Baker Academic has a brand new website! Click Here To Visit:

The Marrow of Theology

Cover Art Request Exam Copy

Where to Purchase

More Options


Presents the essence of the Puritan understanding of God, the church, and the world.

William Ames' classic summary of seventeenth-century Puritan theology is once again available in its only modern English translation. Ames was one of the most influential theologians of his day, particularly among New England Puritans such as John Cotton and Thomas Hooker. He was, in fact, planning to travel to America at the time of his death. These lectures were first presented to students in Leyden in the 1620s, and their reissue will be of great interest to contemporary students of Puritanism.

The Marrow of Theology is composed of two books. The first summarizes the Puritan understanding of the traditional doctrinal elements of systematic theology. The second covers the more practical matters of the Christian life. Combined with John Dykstra Eusden's excellent introductory study of Puritan theological method, this volume provides an indispensible tool for the study of Puritanism and its influence on later theology.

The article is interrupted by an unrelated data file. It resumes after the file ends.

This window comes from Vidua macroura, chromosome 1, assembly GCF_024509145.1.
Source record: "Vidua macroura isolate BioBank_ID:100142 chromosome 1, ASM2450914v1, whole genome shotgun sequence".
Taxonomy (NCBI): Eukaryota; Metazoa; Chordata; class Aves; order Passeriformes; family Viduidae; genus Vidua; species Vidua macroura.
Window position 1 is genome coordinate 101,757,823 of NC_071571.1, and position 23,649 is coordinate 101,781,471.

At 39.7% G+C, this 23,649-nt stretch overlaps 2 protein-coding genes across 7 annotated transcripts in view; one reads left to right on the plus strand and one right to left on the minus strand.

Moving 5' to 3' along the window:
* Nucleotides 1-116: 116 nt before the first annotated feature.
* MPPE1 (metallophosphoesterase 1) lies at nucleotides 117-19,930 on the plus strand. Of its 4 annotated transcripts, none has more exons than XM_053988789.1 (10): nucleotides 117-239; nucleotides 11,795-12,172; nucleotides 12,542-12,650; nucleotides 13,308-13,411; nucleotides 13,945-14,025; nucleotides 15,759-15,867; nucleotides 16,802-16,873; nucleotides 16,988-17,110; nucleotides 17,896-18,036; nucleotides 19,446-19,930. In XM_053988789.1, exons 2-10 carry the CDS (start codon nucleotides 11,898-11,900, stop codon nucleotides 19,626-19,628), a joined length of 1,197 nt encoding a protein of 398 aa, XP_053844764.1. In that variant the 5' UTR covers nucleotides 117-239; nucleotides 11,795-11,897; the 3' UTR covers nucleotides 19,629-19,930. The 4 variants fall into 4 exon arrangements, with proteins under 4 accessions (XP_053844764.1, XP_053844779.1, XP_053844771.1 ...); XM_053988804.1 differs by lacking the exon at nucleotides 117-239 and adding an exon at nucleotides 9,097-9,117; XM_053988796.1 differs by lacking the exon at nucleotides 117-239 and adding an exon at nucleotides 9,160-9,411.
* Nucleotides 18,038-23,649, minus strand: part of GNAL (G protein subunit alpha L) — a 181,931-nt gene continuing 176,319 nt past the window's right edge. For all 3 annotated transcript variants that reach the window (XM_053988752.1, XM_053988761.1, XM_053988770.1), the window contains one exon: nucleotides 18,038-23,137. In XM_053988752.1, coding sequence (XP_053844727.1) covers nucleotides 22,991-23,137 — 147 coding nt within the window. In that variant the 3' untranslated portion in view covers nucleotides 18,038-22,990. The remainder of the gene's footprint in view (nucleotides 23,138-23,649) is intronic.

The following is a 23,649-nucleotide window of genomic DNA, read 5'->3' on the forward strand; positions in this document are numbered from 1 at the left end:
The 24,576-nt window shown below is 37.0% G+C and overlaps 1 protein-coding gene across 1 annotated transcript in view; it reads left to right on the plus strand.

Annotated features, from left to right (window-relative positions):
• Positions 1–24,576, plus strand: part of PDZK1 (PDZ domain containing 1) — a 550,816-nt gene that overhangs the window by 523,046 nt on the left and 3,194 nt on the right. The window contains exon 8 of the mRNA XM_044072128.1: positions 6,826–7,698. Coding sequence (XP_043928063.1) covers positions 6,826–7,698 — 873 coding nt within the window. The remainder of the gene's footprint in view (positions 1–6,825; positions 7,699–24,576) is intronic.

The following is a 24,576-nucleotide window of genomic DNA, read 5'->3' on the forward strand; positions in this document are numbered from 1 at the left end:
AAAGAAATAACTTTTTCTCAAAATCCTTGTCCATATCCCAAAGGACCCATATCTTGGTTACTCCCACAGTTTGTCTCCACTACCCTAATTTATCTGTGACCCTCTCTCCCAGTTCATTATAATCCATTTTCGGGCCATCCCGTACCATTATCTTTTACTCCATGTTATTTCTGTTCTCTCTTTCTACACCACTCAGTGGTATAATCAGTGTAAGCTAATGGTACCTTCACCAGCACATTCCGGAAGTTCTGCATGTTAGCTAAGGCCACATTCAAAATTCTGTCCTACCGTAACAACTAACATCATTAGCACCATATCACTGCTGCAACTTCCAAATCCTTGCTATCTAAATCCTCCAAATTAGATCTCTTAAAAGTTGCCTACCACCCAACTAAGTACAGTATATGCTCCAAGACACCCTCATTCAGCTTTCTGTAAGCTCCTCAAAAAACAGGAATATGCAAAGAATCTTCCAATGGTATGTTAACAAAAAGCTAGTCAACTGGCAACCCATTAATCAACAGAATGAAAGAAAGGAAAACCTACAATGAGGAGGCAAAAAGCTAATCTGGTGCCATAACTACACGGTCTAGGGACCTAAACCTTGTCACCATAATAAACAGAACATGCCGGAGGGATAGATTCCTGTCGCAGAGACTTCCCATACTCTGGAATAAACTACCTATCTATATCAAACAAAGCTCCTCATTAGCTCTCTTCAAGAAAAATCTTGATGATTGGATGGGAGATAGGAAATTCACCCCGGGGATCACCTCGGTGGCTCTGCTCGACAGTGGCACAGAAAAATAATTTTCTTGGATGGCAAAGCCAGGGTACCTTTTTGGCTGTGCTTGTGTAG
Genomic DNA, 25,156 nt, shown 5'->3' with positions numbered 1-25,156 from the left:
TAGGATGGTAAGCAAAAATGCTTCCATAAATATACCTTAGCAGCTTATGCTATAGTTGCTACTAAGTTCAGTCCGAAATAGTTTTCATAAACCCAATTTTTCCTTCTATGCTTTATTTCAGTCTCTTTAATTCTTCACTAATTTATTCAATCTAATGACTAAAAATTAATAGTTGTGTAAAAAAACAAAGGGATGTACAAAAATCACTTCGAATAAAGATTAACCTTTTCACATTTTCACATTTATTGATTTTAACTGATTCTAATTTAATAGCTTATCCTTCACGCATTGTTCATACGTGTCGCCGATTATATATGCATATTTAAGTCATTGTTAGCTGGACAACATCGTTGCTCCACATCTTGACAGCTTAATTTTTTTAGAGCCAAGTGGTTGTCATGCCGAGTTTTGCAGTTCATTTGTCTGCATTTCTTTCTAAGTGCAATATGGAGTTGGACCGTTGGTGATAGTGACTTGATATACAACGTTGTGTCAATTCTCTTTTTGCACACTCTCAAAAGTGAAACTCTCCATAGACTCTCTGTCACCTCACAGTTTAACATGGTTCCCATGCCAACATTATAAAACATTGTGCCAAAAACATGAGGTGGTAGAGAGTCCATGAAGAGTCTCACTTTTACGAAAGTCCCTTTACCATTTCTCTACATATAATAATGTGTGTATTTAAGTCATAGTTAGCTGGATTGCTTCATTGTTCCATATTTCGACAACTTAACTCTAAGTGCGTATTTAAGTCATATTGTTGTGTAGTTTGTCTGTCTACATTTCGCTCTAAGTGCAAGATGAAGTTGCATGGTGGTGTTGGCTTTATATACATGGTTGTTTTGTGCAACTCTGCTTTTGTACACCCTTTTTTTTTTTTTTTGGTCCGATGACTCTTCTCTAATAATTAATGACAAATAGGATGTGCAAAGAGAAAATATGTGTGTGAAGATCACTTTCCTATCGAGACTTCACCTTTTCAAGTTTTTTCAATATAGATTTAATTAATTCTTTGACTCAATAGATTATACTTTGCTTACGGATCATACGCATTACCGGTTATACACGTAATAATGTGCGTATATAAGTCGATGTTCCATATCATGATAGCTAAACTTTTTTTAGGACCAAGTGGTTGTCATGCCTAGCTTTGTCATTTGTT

The Authors

  1. William Ames

    William Ames

    William Ames (1576-1633) was educated at Christ's College, Cambridge, where William Perkins was his tutor. He attended the Synod of Dort as an English observer and there began to develop his reputation as a brilliant theologian. From 1622, he was professor of...

    Continue reading about William Ames

  2. John Dykstra Eusden

    John Dykstra Eusden

    John Dykstra Eusden (1922-2013; PhD, Yale Divinity School) served as chaplain and Nathan Jackson Professor of Christian Theology at Williams College. He wrote Puritans, Lawyers and Politics in Early Seventeenth-Century England.

    Continue reading about John Dykstra Eusden


"In this work we not only learn much about Puritanism in old England and new, but we can analyse a stream of Christian life and thought that has to some degree helped to shape many of us, our contemporaries, and our institutions."--Robert Handy, Union Seminary Quarterly Review

"Numerous explanatory footnotes clarify difficult passages and point out cross references in the Scriptures. In short, Eusden's book, because of its helpful introduction and editorial notes, is a potential paradigm for subsequent reprintings of other Puritan classics."--Richard Etulain, Christian Scholar's Review